According to the Wind Europe study “Wind energy in Europe in 2019” it has been installed 15.4 GW (11.7 GW onshore and 3.6 GW offshore) of new wind power capacity in 2019. 13.2 GW of the new installations were in the EU-28. This is 27% higher than 2018 but 10% less than the record in 2017. There are now 205 GW of installed wind power capacity in Europe (192 in EU-28): 183 GW onshore and 22 GW offshore. Wind accounted for 15% of the electricity the EU-28 consumed in 2019 and generated 417 TWh.
A further of new wind farms reached Final Investment Decision: 10.1 GW in onshore and 1.4 GW in offshore wind. The new investments were worth 19 bn EUR a 24% drop on 2018. Around 15 GW of new wind farms were awarded in Government auctions and tenders.
Last year 11 countries held renewable energy auctions in which wind energy won, and the total new wind volumes secured were 15.4 GW. Onshore wind secured 8.6 GW and offshore 6.8 GW. It is hard to compare auction results between different countries due to differences between support mechanisms and their length, as well as the maturity of markets, and conditions surrounding the auctions such as cost of capital (WACC), permitting and other sources of revenue or risks for developers.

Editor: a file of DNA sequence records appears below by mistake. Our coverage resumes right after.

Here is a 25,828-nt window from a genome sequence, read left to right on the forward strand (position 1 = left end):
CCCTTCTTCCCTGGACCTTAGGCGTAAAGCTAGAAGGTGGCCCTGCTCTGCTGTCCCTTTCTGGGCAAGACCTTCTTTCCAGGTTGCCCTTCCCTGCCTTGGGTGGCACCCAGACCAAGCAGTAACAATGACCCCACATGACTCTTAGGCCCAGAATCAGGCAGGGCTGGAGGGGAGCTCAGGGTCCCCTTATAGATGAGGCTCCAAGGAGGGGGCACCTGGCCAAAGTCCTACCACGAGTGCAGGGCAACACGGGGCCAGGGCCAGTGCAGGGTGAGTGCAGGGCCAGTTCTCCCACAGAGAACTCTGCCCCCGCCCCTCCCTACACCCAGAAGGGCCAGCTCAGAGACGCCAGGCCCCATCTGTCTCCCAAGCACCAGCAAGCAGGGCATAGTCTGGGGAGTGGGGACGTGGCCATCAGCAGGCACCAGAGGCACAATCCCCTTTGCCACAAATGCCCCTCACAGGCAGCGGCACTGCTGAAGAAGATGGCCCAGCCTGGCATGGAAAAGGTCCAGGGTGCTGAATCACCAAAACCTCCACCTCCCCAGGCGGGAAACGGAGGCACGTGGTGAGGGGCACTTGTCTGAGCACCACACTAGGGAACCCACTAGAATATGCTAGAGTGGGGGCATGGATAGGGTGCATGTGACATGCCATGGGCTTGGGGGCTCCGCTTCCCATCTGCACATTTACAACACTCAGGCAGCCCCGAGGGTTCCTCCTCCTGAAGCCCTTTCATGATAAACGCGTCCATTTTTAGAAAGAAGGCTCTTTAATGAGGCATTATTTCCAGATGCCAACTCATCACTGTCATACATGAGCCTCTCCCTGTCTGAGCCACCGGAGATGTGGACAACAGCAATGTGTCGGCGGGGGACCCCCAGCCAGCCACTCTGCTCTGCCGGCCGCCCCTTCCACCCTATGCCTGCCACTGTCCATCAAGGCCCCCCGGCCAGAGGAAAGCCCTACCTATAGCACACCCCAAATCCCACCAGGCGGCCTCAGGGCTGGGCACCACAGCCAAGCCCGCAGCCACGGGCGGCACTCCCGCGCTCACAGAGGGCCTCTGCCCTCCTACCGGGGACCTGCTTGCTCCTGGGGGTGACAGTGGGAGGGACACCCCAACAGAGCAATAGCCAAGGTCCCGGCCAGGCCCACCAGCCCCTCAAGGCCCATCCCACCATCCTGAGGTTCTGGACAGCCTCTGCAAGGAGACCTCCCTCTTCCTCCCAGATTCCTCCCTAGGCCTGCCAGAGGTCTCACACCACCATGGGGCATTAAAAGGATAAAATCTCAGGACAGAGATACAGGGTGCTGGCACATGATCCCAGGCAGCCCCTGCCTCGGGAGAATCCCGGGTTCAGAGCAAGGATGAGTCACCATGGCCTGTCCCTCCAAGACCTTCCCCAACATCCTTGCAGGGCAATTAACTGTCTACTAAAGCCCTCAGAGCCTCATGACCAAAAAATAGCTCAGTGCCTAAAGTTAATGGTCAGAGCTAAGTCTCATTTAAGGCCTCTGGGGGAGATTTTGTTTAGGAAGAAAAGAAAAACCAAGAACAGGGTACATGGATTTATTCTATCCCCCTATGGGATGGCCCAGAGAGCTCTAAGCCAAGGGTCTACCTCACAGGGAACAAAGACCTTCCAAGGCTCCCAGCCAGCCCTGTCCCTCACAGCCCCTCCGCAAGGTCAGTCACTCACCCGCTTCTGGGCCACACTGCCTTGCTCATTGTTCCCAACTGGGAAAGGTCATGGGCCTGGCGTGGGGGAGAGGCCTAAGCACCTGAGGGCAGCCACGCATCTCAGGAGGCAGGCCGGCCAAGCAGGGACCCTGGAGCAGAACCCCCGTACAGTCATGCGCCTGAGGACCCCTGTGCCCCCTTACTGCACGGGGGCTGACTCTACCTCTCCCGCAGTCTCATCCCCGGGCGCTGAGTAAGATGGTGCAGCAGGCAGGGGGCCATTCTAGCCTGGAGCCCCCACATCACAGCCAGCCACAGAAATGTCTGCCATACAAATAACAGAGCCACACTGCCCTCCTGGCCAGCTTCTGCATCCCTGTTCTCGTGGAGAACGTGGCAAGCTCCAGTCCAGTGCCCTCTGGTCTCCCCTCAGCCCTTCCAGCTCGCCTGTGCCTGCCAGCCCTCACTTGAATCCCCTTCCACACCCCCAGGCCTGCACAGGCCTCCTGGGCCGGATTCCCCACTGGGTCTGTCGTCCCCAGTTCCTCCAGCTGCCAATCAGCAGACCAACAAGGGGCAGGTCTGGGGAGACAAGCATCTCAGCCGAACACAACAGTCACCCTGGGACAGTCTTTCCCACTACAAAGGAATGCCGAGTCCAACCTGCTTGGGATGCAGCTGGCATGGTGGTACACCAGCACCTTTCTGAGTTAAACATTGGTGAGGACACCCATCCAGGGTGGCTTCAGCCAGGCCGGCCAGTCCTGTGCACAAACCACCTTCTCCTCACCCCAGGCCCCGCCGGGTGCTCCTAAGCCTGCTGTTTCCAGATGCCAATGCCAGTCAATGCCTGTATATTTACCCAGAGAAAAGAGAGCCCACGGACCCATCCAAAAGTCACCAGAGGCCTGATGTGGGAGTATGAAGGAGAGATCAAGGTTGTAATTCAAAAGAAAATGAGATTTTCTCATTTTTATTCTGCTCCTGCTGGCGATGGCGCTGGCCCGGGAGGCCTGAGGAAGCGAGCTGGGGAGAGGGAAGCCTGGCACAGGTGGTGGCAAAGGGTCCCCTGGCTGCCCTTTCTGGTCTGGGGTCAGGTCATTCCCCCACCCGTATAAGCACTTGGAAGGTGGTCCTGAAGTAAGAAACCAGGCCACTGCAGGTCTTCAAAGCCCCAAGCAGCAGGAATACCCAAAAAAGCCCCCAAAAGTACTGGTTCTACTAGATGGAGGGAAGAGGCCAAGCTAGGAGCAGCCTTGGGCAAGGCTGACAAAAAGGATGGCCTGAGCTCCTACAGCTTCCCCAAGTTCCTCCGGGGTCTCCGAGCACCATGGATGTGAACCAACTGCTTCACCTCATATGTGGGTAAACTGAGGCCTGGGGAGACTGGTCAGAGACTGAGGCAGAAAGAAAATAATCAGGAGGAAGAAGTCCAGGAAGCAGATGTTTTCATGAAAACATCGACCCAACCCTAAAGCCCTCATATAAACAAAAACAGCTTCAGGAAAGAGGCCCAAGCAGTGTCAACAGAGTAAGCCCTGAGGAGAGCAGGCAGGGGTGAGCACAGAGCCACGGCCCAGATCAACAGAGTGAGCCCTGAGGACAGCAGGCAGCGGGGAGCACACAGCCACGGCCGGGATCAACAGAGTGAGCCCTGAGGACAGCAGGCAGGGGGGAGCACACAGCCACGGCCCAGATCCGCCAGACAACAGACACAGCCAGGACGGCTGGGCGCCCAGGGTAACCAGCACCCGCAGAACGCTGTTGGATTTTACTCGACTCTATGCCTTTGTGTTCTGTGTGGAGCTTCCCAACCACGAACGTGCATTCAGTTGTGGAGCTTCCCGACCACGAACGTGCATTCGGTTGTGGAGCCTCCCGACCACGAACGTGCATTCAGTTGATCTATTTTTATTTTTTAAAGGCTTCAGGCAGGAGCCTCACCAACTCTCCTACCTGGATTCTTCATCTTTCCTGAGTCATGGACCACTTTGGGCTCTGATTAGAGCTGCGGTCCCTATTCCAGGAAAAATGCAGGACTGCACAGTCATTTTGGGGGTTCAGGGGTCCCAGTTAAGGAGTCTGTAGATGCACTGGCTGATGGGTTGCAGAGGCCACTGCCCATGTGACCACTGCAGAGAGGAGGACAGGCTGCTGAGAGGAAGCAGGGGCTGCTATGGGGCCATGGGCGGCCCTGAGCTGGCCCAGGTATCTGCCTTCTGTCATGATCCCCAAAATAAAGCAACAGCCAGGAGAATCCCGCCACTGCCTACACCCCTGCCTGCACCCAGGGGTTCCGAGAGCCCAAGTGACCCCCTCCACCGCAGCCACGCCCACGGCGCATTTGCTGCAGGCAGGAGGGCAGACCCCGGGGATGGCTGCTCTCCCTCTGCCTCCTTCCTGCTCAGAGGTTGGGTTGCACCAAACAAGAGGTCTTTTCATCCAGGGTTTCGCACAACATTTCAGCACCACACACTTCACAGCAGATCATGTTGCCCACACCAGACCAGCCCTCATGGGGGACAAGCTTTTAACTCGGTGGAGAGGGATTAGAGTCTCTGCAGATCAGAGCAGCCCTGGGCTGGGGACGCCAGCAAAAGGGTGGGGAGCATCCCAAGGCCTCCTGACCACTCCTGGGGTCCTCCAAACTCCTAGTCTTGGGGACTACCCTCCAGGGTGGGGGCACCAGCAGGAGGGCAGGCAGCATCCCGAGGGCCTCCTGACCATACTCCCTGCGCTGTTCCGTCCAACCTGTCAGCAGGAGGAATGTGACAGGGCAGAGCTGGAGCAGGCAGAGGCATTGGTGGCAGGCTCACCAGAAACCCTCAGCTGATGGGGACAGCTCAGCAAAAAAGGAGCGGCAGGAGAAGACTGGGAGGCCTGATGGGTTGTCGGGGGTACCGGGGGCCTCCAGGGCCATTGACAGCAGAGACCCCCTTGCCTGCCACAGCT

Nevertheless, several auction results were notable, among them in Central Europe:
- Poland held Europe’s largest onshore wind auction, awarding 2 GW of capacity at an average price of €49/MWh.
- In Lithuania were awarded 75 MW in Feed-in-premium (fixed) auctions without subsides.
In monetary terms investments were at their lowest since 2013. The 6 bn EUR in offshore wind energy investments (€5.5bn for bottom-fix and €0.5bn for floating) was the lowest amount in the last 6 years. However, onshore investments were solid at €13bn. Cost reductions across the industry’s value chain and increased industry competition have made it possible for investors to finance more capacity for less cash